On May 8, 2012, the citizens of North Carolina will vote on an amendment to the state constitution titled the Defense of Marriage Act, providing that "marriage between one man and one woman is the only domestic legal union that shall be recognized in the state." The board of the Community Church of Chapel Hill, Unitarian Universalist, goes on record in the strongest possible opposition to this amendment.
Amending the defining document of the state is a serious matter. What is proposed is denial of a right of citizenship—and a human right—to thousands of our citizens. Implications of such laws have been well documented. They can include denial of such rights as that to be with one's life partner at a time of serious illness as well as a great many other restrictions. In 1964, with the Civil Rights Act, our nation's law rose above a history of discrimination on the basis of race. We must not now enshrine discrimination on the basis of sexual orientation in our state constitution.
We stand with other churches committed to human rights and with all those concerned with justice. We urge all who share such concerns to vote against this amendment.
Board of Directors
Community Church of Chapel Hill, Unitarian Universalist
Now that the sales tax increases that you supported have been approved (Indy Endorsements, Oct. 19), can we assume that you will keep us informed about how the money is spent? The transit tax supports a 20-year plan, with expenditures over $600,000,000, that depends on state and federal capital contributions along with support from Wake and Orange counties. The federal government has already said that ridership projections are too sparse to warrant funding. If they don't change their minds, and if the state does not subsidize, will you see to it that we get our tax money back?
If the rail projects are undertaken, will you report fully on cost overruns and on the operating subsidies that every such project has entailed?
Will you make sure that the money from the education tax, which the county is not obligated to spend on education, is actually spent on education, and that in addition it does not merely free up other education revenue to be spent elsewhere?
Town of Chapel Hill administration is unable to discuss the terminations of former employees Kerry Bigelow and Clyde Clark (per your cover story of Nov. 2) due to pending lawsuits. Reflecting our communications principles of openness and participation, we published all documentation with regard to this matter on our website.
Within these posted online documents, Town Manager Roger L. Stancil has stated the following:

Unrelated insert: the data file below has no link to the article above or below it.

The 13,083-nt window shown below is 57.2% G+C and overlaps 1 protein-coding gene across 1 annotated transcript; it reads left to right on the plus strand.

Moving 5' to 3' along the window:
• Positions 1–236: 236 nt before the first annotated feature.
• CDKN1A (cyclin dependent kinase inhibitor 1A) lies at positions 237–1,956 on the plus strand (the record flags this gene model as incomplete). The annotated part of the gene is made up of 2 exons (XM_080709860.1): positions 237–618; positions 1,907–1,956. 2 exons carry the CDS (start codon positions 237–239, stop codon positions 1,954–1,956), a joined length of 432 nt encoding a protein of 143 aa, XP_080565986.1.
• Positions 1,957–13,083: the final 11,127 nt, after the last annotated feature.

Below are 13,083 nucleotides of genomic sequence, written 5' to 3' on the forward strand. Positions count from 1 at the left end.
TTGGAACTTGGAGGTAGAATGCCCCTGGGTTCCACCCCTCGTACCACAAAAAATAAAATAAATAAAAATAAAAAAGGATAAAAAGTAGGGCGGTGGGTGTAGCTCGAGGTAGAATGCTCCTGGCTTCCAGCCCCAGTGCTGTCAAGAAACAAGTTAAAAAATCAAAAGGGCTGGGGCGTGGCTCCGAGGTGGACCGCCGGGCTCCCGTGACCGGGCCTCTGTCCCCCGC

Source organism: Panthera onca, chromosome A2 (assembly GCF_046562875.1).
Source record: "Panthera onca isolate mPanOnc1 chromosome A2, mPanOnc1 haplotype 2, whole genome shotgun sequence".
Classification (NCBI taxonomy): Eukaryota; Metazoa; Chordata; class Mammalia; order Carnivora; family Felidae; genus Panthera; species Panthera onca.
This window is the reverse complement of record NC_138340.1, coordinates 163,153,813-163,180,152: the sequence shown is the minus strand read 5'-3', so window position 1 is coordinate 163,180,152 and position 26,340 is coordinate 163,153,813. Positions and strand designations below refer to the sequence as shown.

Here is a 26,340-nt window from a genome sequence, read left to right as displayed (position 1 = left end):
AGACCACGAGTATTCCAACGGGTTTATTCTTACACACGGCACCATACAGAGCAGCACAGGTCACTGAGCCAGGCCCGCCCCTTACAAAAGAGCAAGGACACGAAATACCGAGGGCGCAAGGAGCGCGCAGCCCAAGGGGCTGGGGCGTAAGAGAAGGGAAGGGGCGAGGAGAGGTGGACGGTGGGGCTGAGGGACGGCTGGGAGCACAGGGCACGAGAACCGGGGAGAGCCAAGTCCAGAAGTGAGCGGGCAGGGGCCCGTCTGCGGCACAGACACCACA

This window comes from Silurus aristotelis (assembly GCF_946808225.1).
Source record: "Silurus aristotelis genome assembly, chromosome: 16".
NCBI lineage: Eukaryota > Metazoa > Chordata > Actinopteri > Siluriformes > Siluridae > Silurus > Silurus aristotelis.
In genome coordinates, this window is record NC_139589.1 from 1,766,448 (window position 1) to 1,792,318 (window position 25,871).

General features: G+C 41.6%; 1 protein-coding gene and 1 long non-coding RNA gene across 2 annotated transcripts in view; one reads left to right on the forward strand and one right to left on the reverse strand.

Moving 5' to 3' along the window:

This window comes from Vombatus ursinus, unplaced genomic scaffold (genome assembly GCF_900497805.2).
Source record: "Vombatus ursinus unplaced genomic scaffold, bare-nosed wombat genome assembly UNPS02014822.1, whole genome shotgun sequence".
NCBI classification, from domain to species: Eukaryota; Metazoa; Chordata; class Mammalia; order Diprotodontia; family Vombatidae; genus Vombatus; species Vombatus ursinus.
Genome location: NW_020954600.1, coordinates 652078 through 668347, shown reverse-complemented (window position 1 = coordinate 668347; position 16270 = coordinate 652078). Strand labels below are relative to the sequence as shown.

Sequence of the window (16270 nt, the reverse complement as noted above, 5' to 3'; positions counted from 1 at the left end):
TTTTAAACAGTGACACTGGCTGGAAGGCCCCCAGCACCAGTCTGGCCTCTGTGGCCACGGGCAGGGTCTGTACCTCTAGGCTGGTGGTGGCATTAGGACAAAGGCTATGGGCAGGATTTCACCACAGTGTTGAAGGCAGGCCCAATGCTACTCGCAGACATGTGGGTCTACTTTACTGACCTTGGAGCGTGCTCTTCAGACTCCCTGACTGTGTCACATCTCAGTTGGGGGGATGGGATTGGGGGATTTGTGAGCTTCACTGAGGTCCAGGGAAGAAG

"The Town of Chapel Hill does not tolerate discrimination, harassment and other forms of mistreatment within its workforce or in its relationships with residents and visitors. The Town has an established policy for addressing allegations of such serious incidents based on our commitment to respect for those involved.
"The Town of Chapel Hill does not interfere with the right of our employees to organize. We recognize that right and support it with such efforts as dues deduction from paychecks for those who choose that option and provision of space for employee organization news postings in Town facilities. We have an ongoing expectation and practice of involving employees in decisions that affect them.
"I want you and our residents to know that allegations or indications of employee misconduct are uncommon in our organization, but when they do occur, we take them seriously. Such matters are investigated thoroughly and fairly in the best interests of all of our employees and the public we serve."
The website was made available to writer Anna Blackshaw in response to questions for her story about Mr. Clark and Mr. Bigelow. The Town of Chapel Hill would like to make this information available also to your readers.
Public Information Officer
Town of Chapel Hill
Excellent article ("The Republican war on reality," Nov. 9). Sounds like Mr. Weiler has perhaps read The Authoritarians by psychologist Bob Altemeyer. This book really delves into what makes conservative, right-wing types tick. These damaged minds and warped personalities are truly authoritarian to the core. For the vast majority of them, it's not that they desire to rule over people themselves, but instead are what Dr. Altemeyer calls "authoritarian followers." As he says in the book, rather than seeing them as the popular metaphor of gullible sheep that are easily led, they should really be viewed as army ants on the march. This book will make so many puzzling mysteries about conservatives clear. It's available for free online and is well worth the read. Both informative and terrifying, you can find it here.